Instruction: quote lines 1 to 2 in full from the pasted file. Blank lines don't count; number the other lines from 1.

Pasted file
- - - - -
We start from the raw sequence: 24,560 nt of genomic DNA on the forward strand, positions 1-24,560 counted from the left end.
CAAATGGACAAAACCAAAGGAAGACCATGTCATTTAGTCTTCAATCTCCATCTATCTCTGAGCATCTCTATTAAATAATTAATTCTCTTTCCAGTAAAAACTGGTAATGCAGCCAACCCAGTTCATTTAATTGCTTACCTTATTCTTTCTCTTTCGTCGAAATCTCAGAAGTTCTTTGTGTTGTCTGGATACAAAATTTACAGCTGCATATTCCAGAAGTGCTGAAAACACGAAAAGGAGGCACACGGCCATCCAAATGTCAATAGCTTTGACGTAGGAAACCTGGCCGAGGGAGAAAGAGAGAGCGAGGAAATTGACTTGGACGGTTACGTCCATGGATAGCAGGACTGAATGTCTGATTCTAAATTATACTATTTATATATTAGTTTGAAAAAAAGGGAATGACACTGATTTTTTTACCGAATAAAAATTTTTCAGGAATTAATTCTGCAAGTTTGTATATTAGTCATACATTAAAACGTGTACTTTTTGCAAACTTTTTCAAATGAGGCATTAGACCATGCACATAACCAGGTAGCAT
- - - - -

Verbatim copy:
We start from the raw sequence: 24,560 nt of genomic DNA on the forward strand, positions 1-24,560 counted from the left end.
CAAATGGACAAAACCAAAGGAAGACCATGTCATTTAGTCTTCAATCTCCATCTATCTCTGAGCATCTCTATTAAATAATTAATTCTCTTTCCAGTAAAAACTGGTAATGCAGCCAACCCAGTTCATTTAATTGCTTACCTTATTCTTTCTCTTTCGTCGAAATCTCAGAAGTTCTTTGTGTTGTCTGGATACAAAATTTACAGCTGCATATTCCAGAAGTGCTGAAAACACGAAAAGGAGGCACACGGCCATCCAAATGTCAATAGCTTTGACGTAGGAAACCTGGCCGAGGGAGAAAGAGAGAGCGAGGAAATTGACTTGGACGGTTACGTCCATGGATAGCAGGACTGAATGTCTGATTCTAAATTATACTATTTATATATTAGTTTGAAAAAAAGGGAATGACACTGATTTTTTTACCGAATAAAAATTTTTCAGGAATTAATTCTGCAAGTTTGTATATTAGTCATACATTAAAACGTGTACTTTTTGCAAACTTTTTCAAATGAGGCATTAGACCATGCACATAACCAGGTAGCAT